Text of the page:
Direct download: Podcast_53.mp3
Category:general -- posted at: 1:06pm CST

Don't worry, it's still us!  We just have a new Itunes and podcast logo. 

Kurt and Steve discuss the recent news in the Middle East and the conflict between Israel and Hamas.  They discuss the generations of emotion that are involved in the conflict and why a resolution is unlikely.  They probably offend both sides of the issue as well, which is par for the podcast!

They also discuss an entertaining blunder by United Airlines.  Here's a link to the letter.  Judge for yourself what the blunder is or feel free to tune into the podcast to hear all about it. 

Kurt and Steve conculde this episode by finishing their interview with Maureen Simon...an expert on the female brain and what it takes to persuade and influence females more effectively. 

Direct download: Podcast_52.mp3
Category:general -- posted at: 6:01pm CST

The new www.maximizeyourinfluence.com is up!  Not so much running...but definitely up.  Pardon our dust as we continue to refine the new site.  You can still, however, download the latest podcast episodes and read the blog. 

In the "geeky article moment" for the week, Kurt highlights a recent article from CNN.com.  A company in Chicago recently started timing how long employees were spending in the bathroom.  More than six minutes got you in trouble.  Kurt and Steve discuss why this is a bad move from a leadership and influence angle (like they really needed to point that out to you).

On this episode, Kurt and Steve interview Maureen Simon, an expert in the differnces between the male and female brains.  From the time of birth, it's typically programmed in us that we are a man or a woman.  This doesn't mean that they don't cross over somewhat.  But typically men and women have different attributes and different expectations in the career path.  This interview with Maureen is part one.  Check it out for some great insights into the female brain and be sure to stay tuned for episode 52 for the rest of the interview!

Direct download: Podcast_51.mp3
Category:general -- posted at: 7:33pm CST

Remember: please subscribe to Maxmize Your Influence on Itunes, Stitcher Radio, the Windows Market Place, or whatever service you use to download podcasts!  We appreciate you listening to the show!

After giving some nots so great (and un-licesned) legal advice, Kurt and Steve discuss a recent study about "moral code."  Individuals are more likely to compromise their morals when they are in a group setting.  We do this because we feel more anonymous and less responsible.  This is all intuitive.  But keep in mind, this means that persuading a group is a lot different than persuading one on one.  As group numbers increase, we often see "mob mentality" set in.  This has a negative connotation but when persuading you can use mob mentality to your advantage.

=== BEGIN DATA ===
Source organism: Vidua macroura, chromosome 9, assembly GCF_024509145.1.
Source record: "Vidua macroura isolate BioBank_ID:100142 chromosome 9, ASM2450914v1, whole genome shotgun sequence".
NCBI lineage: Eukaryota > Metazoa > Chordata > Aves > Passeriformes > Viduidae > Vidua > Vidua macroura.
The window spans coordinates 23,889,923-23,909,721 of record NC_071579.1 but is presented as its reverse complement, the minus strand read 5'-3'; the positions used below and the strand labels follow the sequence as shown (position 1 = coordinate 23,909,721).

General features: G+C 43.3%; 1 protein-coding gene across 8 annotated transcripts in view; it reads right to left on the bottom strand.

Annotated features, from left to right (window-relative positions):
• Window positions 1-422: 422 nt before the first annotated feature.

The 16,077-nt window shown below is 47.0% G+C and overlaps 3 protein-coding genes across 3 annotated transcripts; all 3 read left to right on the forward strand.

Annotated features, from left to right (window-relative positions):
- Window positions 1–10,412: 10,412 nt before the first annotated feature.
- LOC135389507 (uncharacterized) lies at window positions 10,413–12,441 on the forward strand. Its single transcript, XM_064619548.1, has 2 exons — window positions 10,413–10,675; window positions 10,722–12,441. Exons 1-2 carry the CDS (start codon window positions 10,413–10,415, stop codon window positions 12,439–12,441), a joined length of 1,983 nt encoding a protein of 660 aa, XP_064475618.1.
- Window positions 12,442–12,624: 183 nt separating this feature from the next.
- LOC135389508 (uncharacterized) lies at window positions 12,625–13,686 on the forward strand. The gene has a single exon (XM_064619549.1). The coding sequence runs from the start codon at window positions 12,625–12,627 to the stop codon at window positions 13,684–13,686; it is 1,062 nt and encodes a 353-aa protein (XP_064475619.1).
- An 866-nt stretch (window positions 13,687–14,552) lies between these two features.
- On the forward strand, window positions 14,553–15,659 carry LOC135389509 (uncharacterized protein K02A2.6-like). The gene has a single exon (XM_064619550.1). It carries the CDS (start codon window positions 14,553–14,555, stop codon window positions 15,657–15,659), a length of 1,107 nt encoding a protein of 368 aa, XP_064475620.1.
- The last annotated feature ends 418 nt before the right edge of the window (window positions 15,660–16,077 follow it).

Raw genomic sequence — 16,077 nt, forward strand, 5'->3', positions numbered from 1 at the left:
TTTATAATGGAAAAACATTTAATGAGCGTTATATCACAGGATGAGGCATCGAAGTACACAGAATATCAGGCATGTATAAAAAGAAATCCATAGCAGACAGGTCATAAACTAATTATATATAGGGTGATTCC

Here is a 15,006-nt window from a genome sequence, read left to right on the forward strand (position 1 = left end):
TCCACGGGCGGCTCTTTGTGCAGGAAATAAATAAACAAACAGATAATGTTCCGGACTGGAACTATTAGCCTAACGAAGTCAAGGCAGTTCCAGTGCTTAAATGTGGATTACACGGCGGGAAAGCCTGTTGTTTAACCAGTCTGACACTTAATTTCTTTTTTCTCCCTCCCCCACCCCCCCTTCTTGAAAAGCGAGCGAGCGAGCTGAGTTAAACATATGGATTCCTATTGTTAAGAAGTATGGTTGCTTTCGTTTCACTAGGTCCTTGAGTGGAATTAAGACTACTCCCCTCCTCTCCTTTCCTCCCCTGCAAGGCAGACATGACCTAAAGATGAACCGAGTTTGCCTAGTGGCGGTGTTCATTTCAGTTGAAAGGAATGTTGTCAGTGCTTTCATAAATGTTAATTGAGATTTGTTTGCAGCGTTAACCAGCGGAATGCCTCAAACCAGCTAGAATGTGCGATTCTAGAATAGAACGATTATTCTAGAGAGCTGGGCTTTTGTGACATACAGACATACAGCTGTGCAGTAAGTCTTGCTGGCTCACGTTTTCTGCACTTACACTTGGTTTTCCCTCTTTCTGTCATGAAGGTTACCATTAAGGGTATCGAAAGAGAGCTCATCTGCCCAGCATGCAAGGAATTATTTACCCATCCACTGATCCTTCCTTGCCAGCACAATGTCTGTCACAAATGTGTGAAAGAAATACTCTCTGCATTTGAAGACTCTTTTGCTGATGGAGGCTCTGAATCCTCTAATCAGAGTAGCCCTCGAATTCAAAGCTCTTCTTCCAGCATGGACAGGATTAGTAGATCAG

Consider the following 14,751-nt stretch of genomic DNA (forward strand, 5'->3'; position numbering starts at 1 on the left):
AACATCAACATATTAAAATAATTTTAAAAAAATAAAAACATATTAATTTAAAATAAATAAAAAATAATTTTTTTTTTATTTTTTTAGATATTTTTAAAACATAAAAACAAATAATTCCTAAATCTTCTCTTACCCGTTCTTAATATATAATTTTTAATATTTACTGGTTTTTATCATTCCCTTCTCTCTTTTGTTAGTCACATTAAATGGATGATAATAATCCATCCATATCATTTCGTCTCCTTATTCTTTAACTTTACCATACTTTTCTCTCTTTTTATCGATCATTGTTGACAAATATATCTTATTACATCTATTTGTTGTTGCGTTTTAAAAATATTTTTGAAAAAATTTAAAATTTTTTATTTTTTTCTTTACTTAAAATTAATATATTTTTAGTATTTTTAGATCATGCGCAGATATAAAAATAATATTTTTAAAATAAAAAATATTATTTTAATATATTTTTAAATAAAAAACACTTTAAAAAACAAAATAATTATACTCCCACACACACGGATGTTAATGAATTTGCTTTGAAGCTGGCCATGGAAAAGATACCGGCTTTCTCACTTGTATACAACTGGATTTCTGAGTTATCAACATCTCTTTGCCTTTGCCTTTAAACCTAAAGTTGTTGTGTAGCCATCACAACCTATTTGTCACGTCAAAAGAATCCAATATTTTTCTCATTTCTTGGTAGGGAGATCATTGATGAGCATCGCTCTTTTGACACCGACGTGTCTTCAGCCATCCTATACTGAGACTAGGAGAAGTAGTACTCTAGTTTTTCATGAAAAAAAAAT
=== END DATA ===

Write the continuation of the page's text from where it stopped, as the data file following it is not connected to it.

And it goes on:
This epsidoe continues into a debate as to whether there is a difference between rapport and people skills.  Kurt wins the debate as he often does.  People skills is being able to get a long with somebody and keep things amiable.  Rapport is deeper connection that makes us feel like we've known somebody our whole lives.  When we have rapport, we have a relationship that lasts a long time and that generates favorable persuasion and negotiation results.  While rapport might be difficult to define...we know what it is when we see it or feel it.

Kurt and Steve continue by discussing some of the things that are evident when there is a strong rapport.  This includes relaxed body language, mirrored body language, physical touch, eye contact, and smiling (the real kind that you can see in the eyes).  One of the biggest blunders people make when they have rapport is to change their demenaor once they ask for "money."  This shatters rapport and is one of the top complaints about sales people. 

Direct download: Podcast_50.mp3
Category:general -- posted at: 6:09pm CST

We hope you had a great Fourth of July holiday!  Even if you didn't celebrate American indepencence day and the 4th of July was just a regular day for you...we hope you had a great one anyway!

Remember to subscribe to the Maximize Your Influence Podcast via Itunes, the Windows Market Place, or Sticher Radio.  And as always, you can listen to the show at www.maximizeyourinfluence.com.